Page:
Whose website is it, anyways?

March 3, 2016

Whos website

I like this tweet, and not only because it afforded me the opportunity to Photoshop Fabio’s face on MC Hammer’s body.

Fabio brings up a good point in his traditionally sarcastic way.

A lot of designers, developers, marketers, and whatevers struggle with writing on their own sites. They’re not struggling with blog posts, articles, or tutorials. They’re struggling with basic copy. They’re struggling with showing people who they are in an genuine, human way.

I’ll be the first to admit that I’ve referred to myself in the third person in past iterations of my website. And it’s something that we see everywhere. But why do people refer to themselves using third person on their personal sites and portfolios? Where does it come from? And how can we get over it?

I think it comes from a fear of appearing small.

The internet is a massive place, with important people and real opportunities around every corner. In an attempt to fit into this impressive environment, we try to make ourselves look impressive, too. By using third person, it appears that someone is writing about us, that we matter enough for someone to write glowing things about us and put it on the web. It inflates our sense of worth and makes us look important and worthy of the web.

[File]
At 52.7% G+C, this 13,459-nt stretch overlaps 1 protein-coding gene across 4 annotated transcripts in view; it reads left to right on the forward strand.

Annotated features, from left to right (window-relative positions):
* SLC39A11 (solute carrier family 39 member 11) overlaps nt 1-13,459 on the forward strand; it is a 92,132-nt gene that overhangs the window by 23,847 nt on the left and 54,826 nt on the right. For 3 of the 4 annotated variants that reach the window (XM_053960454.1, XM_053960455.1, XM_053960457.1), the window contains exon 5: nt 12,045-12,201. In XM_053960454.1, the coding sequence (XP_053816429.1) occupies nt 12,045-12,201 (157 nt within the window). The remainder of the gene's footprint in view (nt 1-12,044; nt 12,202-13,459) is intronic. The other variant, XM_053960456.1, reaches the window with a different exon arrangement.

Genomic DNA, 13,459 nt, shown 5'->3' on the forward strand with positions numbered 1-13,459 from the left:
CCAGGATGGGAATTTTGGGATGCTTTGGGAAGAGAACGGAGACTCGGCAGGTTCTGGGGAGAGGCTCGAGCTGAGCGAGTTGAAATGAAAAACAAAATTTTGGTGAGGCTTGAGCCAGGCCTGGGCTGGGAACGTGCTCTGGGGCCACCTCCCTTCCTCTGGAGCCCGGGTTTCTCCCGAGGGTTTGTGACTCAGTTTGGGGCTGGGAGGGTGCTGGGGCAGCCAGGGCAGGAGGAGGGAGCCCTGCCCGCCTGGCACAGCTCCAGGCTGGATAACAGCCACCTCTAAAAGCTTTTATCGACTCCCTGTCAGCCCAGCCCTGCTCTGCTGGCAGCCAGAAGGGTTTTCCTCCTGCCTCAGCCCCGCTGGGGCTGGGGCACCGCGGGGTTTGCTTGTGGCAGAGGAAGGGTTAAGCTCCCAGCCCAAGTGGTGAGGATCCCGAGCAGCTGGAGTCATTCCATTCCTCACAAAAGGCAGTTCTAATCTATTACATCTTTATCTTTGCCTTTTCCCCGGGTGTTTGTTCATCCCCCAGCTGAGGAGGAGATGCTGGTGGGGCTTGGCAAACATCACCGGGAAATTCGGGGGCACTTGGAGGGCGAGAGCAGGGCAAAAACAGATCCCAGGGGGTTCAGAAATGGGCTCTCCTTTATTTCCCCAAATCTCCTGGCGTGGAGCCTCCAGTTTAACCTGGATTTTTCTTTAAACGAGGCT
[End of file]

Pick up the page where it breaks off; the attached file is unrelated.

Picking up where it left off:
It makes sense.

Except when it doesn’t.

That kind of writing makes sense for organizations, actual groups of people. The problem with using the third person on your personal or portfolio site is that we all know that it’s just you who maintains the website. You (most likely) don’t have a team of copywriters, strategists, and marketers working on your behalf. When you write in third person on your own site, it sounds awkward. There’s a disconnect between what you’re trying to portray and what we know to be true.

It’s fine that it’s just you working on your site, great even. Without those other people, it gives you the opportunity to show everyone who you are.

But you need to do that using first person. We need to read something and understand that it’s coming from you, that you’re sharing a part of yourself with us—inviting us into a human relationship.

It’s fine to want to look important and show your value. Using third person isn’t the way to do that. You show your value in the work you do, the articles you write, the thoughts and opinions you share with everyone. If you really need that third person voice, then you get an actual third person to write for you. You get clients to speak on your behalf, let them tell everyone how great you are—don’t try to fake it on your own.